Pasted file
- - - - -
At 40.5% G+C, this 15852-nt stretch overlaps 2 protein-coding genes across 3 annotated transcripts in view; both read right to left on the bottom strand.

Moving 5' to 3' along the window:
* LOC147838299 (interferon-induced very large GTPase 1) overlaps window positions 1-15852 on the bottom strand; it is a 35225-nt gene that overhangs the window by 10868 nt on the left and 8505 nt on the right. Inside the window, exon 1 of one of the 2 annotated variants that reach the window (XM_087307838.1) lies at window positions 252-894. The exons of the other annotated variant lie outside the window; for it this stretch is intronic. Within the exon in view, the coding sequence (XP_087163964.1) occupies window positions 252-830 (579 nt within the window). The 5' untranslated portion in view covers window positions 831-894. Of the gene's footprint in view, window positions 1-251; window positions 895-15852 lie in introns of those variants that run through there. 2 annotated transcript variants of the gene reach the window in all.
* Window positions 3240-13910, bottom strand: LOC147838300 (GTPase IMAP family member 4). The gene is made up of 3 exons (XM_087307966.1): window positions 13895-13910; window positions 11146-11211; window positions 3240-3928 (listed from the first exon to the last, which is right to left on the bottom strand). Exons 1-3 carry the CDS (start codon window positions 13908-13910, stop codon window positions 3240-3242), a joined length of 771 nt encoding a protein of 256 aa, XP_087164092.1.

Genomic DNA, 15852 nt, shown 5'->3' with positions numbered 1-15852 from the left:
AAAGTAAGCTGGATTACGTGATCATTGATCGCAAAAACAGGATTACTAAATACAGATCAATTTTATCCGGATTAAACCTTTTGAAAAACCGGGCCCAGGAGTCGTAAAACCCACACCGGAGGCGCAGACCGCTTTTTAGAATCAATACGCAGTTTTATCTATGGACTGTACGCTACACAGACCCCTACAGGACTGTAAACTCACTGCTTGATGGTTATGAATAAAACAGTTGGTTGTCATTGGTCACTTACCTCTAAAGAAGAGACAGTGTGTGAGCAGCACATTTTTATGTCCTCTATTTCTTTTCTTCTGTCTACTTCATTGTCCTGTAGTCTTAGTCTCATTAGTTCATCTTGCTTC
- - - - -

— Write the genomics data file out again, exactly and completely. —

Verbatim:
At 40.5% G+C, this 15852-nt stretch overlaps 2 protein-coding genes across 3 annotated transcripts in view; both read right to left on the bottom strand.

Moving 5' to 3' along the window:
* LOC147838299 (interferon-induced very large GTPase 1) overlaps window positions 1-15852 on the bottom strand; it is a 35225-nt gene that overhangs the window by 10868 nt on the left and 8505 nt on the right. Inside the window, exon 1 of one of the 2 annotated variants that reach the window (XM_087307838.1) lies at window positions 252-894. The exons of the other annotated variant lie outside the window; for it this stretch is intronic. Within the exon in view, the coding sequence (XP_087163964.1) occupies window positions 252-830 (579 nt within the window). The 5' untranslated portion in view covers window positions 831-894. Of the gene's footprint in view, window positions 1-251; window positions 895-15852 lie in introns of those variants that run through there. 2 annotated transcript variants of the gene reach the window in all.
* Window positions 3240-13910, bottom strand: LOC147838300 (GTPase IMAP family member 4). The gene is made up of 3 exons (XM_087307966.1): window positions 13895-13910; window positions 11146-11211; window positions 3240-3928 (listed from the first exon to the last, which is right to left on the bottom strand). Exons 1-3 carry the CDS (start codon window positions 13908-13910, stop codon window positions 3240-3242), a joined length of 771 nt encoding a protein of 256 aa, XP_087164092.1.

Genomic DNA, 15852 nt, shown 5'->3' with positions numbered 1-15852 from the left:
AAAGTAAGCTGGATTACGTGATCATTGATCGCAAAAACAGGATTACTAAATACAGATCAATTTTATCCGGATTAAACCTTTTGAAAAACCGGGCCCAGGAGTCGTAAAACCCACACCGGAGGCGCAGACCGCTTTTTAGAATCAATACGCAGTTTTATCTATGGACTGTACGCTACACAGACCCCTACAGGACTGTAAACTCACTGCTTGATGGTTATGAATAAAACAGTTGGTTGTCATTGGTCACTTACCTCTAAAGAAGAGACAGTGTGTGAGCAGCACATTTTTATGTCCTCTATTTCTTTTCTTCTGTCTACTTCATTGTCCTGTAGTCTTAGTCTCATTAGTTCATCTTGCTTC